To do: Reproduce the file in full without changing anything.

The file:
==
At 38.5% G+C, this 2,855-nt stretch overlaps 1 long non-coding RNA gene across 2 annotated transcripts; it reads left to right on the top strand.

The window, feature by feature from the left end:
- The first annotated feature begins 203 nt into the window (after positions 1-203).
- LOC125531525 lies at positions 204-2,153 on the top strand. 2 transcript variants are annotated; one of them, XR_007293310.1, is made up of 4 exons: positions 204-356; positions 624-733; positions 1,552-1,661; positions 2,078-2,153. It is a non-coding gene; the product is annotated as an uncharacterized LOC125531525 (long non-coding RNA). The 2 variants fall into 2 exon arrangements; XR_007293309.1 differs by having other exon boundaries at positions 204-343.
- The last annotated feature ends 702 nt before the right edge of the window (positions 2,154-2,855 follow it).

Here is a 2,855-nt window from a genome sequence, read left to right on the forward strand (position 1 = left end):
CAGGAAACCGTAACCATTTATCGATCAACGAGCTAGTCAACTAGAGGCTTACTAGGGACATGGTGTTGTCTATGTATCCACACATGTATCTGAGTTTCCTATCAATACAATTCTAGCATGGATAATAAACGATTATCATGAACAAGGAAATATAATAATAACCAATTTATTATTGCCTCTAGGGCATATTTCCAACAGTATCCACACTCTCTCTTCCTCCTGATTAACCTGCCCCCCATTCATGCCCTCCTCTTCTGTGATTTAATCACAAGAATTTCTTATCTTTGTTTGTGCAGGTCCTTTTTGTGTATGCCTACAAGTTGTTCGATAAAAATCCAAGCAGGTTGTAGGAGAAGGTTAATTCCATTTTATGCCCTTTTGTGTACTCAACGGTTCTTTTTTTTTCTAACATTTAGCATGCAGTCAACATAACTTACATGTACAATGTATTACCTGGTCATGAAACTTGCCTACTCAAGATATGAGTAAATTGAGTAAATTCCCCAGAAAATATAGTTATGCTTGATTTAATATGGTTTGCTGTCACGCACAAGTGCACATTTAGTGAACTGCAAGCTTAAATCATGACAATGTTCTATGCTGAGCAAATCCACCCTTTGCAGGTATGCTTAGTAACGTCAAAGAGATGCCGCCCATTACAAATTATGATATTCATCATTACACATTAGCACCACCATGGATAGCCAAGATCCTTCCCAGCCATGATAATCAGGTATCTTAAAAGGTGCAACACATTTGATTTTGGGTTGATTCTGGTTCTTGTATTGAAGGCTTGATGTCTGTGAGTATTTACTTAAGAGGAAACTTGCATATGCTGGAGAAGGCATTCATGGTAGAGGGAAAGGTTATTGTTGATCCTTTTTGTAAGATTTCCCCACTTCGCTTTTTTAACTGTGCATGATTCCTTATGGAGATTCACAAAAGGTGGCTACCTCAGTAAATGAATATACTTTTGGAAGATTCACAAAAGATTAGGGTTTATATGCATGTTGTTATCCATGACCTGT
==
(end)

At 38.5% G+C, this 2,855-nt stretch overlaps 1 long non-coding RNA gene across 2 annotated transcripts; it reads left to right on the top strand.

The window, feature by feature from the left end:
- The first annotated feature begins 203 nt into the window (after positions 1-203).
- LOC125531525 lies at positions 204-2,153 on the top strand. 2 transcript variants are annotated; one of them, XR_007293310.1, is made up of 4 exons: positions 204-356; positions 624-733; positions 1,552-1,661; positions 2,078-2,153. It is a non-coding gene; the product is annotated as an uncharacterized LOC125531525 (long non-coding RNA). The 2 variants fall into 2 exon arrangements; XR_007293309.1 differs by having other exon boundaries at positions 204-343.
- The last annotated feature ends 702 nt before the right edge of the window (positions 2,154-2,855 follow it).

Here is a 2,855-nt window from a genome sequence, read left to right on the forward strand (position 1 = left end):
CAGGAAACCGTAACCATTTATCGATCAACGAGCTAGTCAACTAGAGGCTTACTAGGGACATGGTGTTGTCTATGTATCCACACATGTATCTGAGTTTCCTATCAATACAATTCTAGCATGGATAATAAACGATTATCATGAACAAGGAAATATAATAATAACCAATTTATTATTGCCTCTAGGGCATATTTCCAACAGTATCCACACTCTCTCTTCCTCCTGATTAACCTGCCCCCCATTCATGCCCTCCTCTTCTGTGATTTAATCACAAGAATTTCTTATCTTTGTTTGTGCAGGTCCTTTTTGTGTATGCCTACAAGTTGTTCGATAAAAATCCAAGCAGGTTGTAGGAGAAGGTTAATTCCATTTTATGCCCTTTTGTGTACTCAACGGTTCTTTTTTTTTCTAACATTTAGCATGCAGTCAACATAACTTACATGTACAATGTATTACCTGGTCATGAAACTTGCCTACTCAAGATATGAGTAAATTGAGTAAATTCCCCAGAAAATATAGTTATGCTTGATTTAATATGGTTTGCTGTCACGCACAAGTGCACATTTAGTGAACTGCAAGCTTAAATCATGACAATGTTCTATGCTGAGCAAATCCACCCTTTGCAGGTATGCTTAGTAACGTCAAAGAGATGCCGCCCATTACAAATTATGATATTCATCATTACACATTAGCACCACCATGGATAGCCAAGATCCTTCCCAGCCATGATAATCAGGTATCTTAAAAGGTGCAACACATTTGATTTTGGGTTGATTCTGGTTCTTGTATTGAAGGCTTGATGTCTGTGAGTATTTACTTAAGAGGAAACTTGCATATGCTGGAGAAGGCATTCATGGTAGAGGGAAAGGTTATTGTTGATCCTTTTTGTAAGATTTCCCCACTTCGCTTTTTTAACTGTGCATGATTCCTTATGGAGATTCACAAAAGGTGGCTACCTCAGTAAATGAATATACTTTTGGAAGATTCACAAAAGATTAGGGTTTATATGCATGTTGTTATCCATGACCTGT